In this title, first published in 1982, the author deals with some of the all-important questions of curriculum justification such as ‘why do we value knowledge?’; ‘why is it that we value some kinds of knowledge more than others?’; ‘can we simply receive knowledge to be good, or is our belief that it is so grounded in man’s nature, or that of knowledge itself?’. Traditional theories of justification are examined, and there is a detailed discussion of contributions to this question by such well-known philosophers as Hirst, Peters, Elliott and White. This title will be of interest to student of the philosophy of education.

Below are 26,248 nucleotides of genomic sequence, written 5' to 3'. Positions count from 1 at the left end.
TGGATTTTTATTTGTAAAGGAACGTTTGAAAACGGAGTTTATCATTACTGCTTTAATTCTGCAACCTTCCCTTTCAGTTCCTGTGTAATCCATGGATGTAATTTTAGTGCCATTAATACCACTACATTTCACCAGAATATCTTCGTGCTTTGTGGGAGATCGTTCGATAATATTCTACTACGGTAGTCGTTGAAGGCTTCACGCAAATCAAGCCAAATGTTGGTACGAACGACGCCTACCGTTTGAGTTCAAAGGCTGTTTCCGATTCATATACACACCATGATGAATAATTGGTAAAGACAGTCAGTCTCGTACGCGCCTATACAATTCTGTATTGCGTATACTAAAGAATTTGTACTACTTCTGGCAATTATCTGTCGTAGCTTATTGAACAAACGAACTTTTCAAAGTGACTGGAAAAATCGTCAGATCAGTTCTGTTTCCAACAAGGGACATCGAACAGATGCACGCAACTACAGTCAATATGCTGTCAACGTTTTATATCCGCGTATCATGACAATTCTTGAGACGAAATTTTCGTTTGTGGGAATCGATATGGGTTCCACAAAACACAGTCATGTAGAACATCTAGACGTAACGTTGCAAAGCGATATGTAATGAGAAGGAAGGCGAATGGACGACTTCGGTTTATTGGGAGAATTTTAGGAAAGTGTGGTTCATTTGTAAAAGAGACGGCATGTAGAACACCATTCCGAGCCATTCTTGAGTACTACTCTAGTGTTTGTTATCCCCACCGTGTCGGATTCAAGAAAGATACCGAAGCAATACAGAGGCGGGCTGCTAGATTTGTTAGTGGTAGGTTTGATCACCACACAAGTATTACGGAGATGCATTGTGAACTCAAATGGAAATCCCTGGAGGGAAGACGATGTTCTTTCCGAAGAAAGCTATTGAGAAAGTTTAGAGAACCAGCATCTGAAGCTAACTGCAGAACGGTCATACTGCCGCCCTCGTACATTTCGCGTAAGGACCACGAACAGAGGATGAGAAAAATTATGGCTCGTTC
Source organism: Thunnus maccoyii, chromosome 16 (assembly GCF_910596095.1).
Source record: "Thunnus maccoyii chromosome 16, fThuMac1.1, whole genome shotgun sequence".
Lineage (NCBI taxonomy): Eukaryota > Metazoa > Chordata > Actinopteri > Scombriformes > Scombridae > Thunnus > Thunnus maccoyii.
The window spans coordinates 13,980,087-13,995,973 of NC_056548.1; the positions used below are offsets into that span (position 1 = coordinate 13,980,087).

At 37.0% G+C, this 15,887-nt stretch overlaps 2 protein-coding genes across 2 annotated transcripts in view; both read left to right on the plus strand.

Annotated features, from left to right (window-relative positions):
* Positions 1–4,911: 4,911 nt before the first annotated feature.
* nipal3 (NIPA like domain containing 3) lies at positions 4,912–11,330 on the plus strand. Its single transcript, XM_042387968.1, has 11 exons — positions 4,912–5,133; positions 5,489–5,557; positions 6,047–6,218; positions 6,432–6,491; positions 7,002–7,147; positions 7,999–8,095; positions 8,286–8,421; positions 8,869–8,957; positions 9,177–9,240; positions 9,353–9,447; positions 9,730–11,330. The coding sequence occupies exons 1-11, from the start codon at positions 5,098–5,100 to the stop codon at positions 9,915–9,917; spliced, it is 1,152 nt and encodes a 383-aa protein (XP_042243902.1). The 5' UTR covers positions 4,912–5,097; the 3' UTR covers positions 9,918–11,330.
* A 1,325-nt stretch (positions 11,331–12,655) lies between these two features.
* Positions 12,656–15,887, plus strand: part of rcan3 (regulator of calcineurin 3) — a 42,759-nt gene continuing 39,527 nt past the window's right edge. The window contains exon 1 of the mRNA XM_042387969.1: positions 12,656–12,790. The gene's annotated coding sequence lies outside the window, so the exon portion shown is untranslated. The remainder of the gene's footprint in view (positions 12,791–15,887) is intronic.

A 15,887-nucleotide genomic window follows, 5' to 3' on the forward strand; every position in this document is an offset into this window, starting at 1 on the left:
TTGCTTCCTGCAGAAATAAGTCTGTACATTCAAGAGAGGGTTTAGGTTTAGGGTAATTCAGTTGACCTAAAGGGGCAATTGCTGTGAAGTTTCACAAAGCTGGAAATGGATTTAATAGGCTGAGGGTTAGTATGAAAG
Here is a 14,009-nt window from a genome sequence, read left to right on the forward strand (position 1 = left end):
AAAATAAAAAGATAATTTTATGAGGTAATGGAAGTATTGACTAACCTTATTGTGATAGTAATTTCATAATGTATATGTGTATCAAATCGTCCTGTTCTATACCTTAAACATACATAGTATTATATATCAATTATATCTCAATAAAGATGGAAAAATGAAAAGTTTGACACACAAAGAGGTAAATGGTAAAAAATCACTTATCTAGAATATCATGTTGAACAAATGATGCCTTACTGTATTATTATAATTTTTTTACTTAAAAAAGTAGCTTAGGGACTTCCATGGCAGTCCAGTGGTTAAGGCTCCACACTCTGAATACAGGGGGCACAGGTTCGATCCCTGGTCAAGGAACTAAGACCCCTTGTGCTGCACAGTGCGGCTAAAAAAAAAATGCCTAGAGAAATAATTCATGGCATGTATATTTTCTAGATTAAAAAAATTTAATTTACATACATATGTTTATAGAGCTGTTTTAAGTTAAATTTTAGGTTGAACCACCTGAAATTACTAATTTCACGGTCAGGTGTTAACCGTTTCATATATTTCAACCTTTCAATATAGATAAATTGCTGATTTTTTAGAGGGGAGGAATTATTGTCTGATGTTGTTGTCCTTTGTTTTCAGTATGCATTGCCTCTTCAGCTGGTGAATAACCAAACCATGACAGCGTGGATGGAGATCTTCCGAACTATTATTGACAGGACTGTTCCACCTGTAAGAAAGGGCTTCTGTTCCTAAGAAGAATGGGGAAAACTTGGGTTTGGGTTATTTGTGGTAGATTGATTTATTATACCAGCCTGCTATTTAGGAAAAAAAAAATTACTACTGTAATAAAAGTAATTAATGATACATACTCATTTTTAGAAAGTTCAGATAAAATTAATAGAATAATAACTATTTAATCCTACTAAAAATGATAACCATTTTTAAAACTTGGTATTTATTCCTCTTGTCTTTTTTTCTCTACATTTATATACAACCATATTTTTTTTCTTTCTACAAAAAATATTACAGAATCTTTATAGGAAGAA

Preface; 1. Introduction: The Problem and Why It Matters 2. Some Theories of the Inherent Worth of Knowledge 3. Towards a Positive Answer 4. Suggestions for Further Reading; References; Index
This set of 21 volumes, originally published between 1955 and 1997, amalgamates several topics on the philosophy of education, with a particular focus on religious education, curriculum studies, and critical thinking. This collection of books from some of the leading scholars in the field provides a comprehensive overview of the subject and will be of particular interest to students of philosophy, education and those undertaking teaching qualifications.